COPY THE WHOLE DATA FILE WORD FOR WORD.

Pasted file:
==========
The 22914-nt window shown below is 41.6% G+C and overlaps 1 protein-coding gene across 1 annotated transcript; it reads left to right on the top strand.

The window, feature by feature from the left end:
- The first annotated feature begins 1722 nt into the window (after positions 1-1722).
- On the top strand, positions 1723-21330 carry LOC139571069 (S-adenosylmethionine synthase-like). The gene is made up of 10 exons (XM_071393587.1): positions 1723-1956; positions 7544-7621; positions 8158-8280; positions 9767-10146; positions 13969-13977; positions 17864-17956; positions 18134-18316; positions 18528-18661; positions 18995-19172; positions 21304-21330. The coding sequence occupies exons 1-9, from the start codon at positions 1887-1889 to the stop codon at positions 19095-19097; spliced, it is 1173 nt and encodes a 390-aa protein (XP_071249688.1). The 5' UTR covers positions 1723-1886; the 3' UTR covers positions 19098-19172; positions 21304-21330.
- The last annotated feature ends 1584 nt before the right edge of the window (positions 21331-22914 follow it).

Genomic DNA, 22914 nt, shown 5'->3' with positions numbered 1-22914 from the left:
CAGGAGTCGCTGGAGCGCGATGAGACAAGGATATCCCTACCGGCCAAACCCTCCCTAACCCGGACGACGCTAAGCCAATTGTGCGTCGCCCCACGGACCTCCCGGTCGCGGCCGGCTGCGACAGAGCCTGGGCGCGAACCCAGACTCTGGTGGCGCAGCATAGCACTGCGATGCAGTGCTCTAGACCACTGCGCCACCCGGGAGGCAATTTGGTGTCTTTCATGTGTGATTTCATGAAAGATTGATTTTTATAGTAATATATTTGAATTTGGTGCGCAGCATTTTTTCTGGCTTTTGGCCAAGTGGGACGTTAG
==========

The 22914-nt window shown below is 41.6% G+C and overlaps 1 protein-coding gene across 1 annotated transcript; it reads left to right on the top strand.

The window, feature by feature from the left end:
- The first annotated feature begins 1722 nt into the window (after positions 1-1722).
- On the top strand, positions 1723-21330 carry LOC139571069 (S-adenosylmethionine synthase-like). The gene is made up of 10 exons (XM_071393587.1): positions 1723-1956; positions 7544-7621; positions 8158-8280; positions 9767-10146; positions 13969-13977; positions 17864-17956; positions 18134-18316; positions 18528-18661; positions 18995-19172; positions 21304-21330. The coding sequence occupies exons 1-9, from the start codon at positions 1887-1889 to the stop codon at positions 19095-19097; spliced, it is 1173 nt and encodes a 390-aa protein (XP_071249688.1). The 5' UTR covers positions 1723-1886; the 3' UTR covers positions 19098-19172; positions 21304-21330.
- The last annotated feature ends 1584 nt before the right edge of the window (positions 21331-22914 follow it).

Genomic DNA, 22914 nt, shown 5'->3' with positions numbered 1-22914 from the left:
CAGGAGTCGCTGGAGCGCGATGAGACAAGGATATCCCTACCGGCCAAACCCTCCCTAACCCGGACGACGCTAAGCCAATTGTGCGTCGCCCCACGGACCTCCCGGTCGCGGCCGGCTGCGACAGAGCCTGGGCGCGAACCCAGACTCTGGTGGCGCAGCATAGCACTGCGATGCAGTGCTCTAGACCACTGCGCCACCCGGGAGGCAATTTGGTGTCTTTCATGTGTGATTTCATGAAAGATTGATTTTTATAGTAATATATTTGAATTTGGTGCGCAGCATTTTTTCTGGCTTTTGGCCAAGTGGGACGTTAG